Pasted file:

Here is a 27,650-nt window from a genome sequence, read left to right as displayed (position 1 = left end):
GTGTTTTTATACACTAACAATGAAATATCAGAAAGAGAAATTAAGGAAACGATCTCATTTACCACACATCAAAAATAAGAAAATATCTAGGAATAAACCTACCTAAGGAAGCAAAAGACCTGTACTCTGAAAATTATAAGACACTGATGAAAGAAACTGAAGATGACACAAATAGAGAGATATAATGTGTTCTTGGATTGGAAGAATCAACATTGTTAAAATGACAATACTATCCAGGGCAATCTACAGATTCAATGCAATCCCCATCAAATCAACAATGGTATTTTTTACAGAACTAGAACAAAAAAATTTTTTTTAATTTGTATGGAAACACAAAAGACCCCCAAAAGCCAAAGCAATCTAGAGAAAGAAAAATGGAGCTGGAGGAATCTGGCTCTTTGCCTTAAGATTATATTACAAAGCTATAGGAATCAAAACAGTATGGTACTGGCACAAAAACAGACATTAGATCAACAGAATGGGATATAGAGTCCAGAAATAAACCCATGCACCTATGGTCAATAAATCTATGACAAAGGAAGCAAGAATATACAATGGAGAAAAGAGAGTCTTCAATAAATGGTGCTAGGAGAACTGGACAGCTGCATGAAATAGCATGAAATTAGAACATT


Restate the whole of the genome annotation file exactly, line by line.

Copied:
Here is a 27,650-nt window from a genome sequence, read left to right as displayed (position 1 = left end):
GTGTTTTTATACACTAACAATGAAATATCAGAAAGAGAAATTAAGGAAACGATCTCATTTACCACACATCAAAAATAAGAAAATATCTAGGAATAAACCTACCTAAGGAAGCAAAAGACCTGTACTCTGAAAATTATAAGACACTGATGAAAGAAACTGAAGATGACACAAATAGAGAGATATAATGTGTTCTTGGATTGGAAGAATCAACATTGTTAAAATGACAATACTATCCAGGGCAATCTACAGATTCAATGCAATCCCCATCAAATCAACAATGGTATTTTTTACAGAACTAGAACAAAAAAATTTTTTTTAATTTGTATGGAAACACAAAAGACCCCCAAAAGCCAAAGCAATCTAGAGAAAGAAAAATGGAGCTGGAGGAATCTGGCTCTTTGCCTTAAGATTATATTACAAAGCTATAGGAATCAAAACAGTATGGTACTGGCACAAAAACAGACATTAGATCAACAGAATGGGATATAGAGTCCAGAAATAAACCCATGCACCTATGGTCAATAAATCTATGACAAAGGAAGCAAGAATATACAATGGAGAAAAGAGAGTCTTCAATAAATGGTGCTAGGAGAACTGGACAGCTGCATGAAATAGCATGAAATTAGAACATT